Peak performance and the likelihood of achieving growth toward full potential are rarely solely under the control of the individual doing the job. Instead, it is influenced by the institution in which they work. Determining the organizational position and identifying areas that may need to change requires asking some pointed questions. Are the right resources in place? Is the proper structure in place? Is the right leadership in place? Is the culture appropriate to allow strong performance?
There is a subtle but important difference between being agile and responsive versus reactive to unprecedented and sustained disruptive events. In addition to ensuring your organization has a robust long term strategy that speaks to a 3 year horizon, PulvermacherKennedy and Associates (PKA) recommend adopting a pandemic-fit agile approach to strategy. Reviewing and optimizing strategy at frequent intervals will enable your organization to mitigate emerging threats and harness ever evolving opportunities
It’s been said that the next decade will be the biggest transfer of wealth from one generation to the next, upwards of 1 trillion dollars. The question remains, is the next generation ready?
While every situation is different, almost every business will come across the challenge of ensuring that leadership is in the right hands (e.g. succession planning). On April 11th, in partnership with the Association for Corporate Growth (Toronto Chapter) and TE Wealth, PKA shared a real-life case study and best practices to help a business transition successfully to the next generation.
When a family business has a growing number of family members who have an interest and desire to be involved in the business, a well-planned generational transfer of ownership becomes an important consideration. In the specific case study shared with participants, the family business in question desired to remain family-owned and family-run in contrast to having the business managed by non-family members or sold. Also, there was a desire for implementing improved governance, a growth strategy, organization structure, updating of the compensation practices for senior executives, leadership development for the next generation, and enhanced business/IT processes while retaining the successful culture of the organization. The implementation of these initiatives would enable the Company to be effectively led and managed, continue to grow in scale and profitability, ensure the future viability of family wealth and provide opportunity for future generations.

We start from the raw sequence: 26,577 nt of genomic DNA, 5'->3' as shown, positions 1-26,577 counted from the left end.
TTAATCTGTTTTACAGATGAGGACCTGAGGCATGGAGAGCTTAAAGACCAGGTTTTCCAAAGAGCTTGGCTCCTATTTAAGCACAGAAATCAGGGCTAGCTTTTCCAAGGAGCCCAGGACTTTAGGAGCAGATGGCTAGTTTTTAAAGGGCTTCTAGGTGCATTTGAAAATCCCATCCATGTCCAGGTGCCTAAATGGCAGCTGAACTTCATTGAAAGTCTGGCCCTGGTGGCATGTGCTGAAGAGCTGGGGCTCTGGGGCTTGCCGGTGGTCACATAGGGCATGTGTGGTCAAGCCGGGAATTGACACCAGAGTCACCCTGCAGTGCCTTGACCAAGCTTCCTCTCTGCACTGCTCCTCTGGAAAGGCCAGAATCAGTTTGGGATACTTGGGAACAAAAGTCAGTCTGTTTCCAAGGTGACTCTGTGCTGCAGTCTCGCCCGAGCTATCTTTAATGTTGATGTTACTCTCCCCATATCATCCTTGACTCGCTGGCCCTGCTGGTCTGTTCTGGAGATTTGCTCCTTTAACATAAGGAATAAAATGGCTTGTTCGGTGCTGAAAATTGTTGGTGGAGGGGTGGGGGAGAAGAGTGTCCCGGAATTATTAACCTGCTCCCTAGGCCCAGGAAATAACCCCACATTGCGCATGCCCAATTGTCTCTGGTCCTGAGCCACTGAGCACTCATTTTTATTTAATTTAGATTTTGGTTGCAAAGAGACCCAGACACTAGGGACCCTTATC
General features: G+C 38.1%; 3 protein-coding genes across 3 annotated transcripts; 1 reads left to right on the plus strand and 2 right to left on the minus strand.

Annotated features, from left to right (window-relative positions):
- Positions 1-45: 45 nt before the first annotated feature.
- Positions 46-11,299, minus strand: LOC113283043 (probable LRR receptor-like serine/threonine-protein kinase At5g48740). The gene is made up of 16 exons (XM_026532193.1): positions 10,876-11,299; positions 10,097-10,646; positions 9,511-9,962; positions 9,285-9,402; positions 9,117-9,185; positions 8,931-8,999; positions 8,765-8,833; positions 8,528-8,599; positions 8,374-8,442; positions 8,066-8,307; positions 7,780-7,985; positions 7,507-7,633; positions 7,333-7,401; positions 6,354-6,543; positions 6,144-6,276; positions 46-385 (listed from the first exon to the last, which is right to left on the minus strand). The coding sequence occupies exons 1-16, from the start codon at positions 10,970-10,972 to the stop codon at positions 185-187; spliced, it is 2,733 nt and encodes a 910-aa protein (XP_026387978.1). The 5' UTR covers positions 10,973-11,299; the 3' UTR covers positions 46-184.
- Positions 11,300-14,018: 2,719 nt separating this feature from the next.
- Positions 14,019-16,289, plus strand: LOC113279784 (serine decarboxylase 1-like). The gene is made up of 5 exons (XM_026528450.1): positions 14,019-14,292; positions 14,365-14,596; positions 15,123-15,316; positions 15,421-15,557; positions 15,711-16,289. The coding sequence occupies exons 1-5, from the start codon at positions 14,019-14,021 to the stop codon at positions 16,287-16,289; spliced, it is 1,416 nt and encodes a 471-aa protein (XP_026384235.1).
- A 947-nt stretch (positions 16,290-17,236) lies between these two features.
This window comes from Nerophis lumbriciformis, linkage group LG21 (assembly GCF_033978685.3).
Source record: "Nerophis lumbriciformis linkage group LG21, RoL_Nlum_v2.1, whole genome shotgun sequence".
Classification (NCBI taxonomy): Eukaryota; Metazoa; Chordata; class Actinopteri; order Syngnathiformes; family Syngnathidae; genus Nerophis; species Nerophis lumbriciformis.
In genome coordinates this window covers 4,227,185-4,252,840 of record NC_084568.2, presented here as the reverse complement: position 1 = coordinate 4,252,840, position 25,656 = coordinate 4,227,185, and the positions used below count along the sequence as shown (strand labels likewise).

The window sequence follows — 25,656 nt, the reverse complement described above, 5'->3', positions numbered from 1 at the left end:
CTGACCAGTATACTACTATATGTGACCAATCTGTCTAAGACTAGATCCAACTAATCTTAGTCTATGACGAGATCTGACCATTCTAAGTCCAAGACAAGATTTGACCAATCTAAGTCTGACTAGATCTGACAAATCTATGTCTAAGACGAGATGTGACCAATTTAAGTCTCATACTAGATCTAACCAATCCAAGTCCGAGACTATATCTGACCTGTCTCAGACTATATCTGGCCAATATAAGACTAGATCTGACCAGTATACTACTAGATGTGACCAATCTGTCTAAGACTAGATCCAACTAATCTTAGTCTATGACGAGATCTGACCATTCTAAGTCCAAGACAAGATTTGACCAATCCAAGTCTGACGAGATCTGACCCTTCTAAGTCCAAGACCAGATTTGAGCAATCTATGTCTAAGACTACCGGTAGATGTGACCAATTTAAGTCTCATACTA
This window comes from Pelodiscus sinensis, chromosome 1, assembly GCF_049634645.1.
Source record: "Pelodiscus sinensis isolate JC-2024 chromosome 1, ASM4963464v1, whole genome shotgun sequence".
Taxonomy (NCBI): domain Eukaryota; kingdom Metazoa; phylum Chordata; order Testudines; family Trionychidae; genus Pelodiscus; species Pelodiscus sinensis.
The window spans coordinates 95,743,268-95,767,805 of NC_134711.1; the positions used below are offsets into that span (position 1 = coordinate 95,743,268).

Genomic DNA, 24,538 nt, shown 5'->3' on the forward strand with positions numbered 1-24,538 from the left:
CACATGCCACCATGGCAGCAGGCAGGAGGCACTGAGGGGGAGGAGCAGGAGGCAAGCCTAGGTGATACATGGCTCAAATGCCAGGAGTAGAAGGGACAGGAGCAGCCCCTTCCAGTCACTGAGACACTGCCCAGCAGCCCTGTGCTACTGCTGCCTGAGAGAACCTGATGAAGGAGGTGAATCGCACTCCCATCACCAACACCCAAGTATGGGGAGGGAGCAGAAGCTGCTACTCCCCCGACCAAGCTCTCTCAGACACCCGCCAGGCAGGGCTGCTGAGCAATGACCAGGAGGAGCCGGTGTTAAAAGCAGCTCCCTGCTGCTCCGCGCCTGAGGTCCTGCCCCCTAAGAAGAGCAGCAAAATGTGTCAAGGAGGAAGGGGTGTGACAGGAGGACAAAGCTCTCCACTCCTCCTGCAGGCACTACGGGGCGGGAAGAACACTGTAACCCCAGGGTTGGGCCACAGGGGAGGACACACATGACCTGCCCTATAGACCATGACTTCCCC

You may be asking what contributes to a successful generational transfer of ownership. In the context of the case study, some of the key components were as follows:
- A robust strategy co-created by the current and future generation and implemented by the next generation
- Development of leadership competencies for each position
- Selection of candidates for the leadership roles
- On-boarding executive coaching of “new” leaders
- Transition coaching for the retiring operating family members
- Organization redesign to complement the refreshed strategy
- Creation and execution of internal and external communication plans
In order to minimize resistance to change, families need to attend to both the hard and soft aspects of change. Strategy development and implementation, organization design, business process and IT upgrades, and enhanced compensation practices represent the hard change elements. Leadership assessment and development, retaining a successful culture, celebrating and finding a meaningful role for past leaders, consistent communication practices throughout the change process represent the soft elements of inter-generational transfer. Ironically, as we all know, it’s effective management of the so-called soft elements which ultimately accounts for a successful transition.
Transitioning of a business is complex and almost always takes more time than anticipated. Successful transition is not linear; dips, setbacks and anxious moments are to be expected. Working with a trusted advisor who can function as an “honest broker” and brings a tried-and-true succession methodology to the table is essential—you can’t “wing this stuff” and expect a successful outcome.
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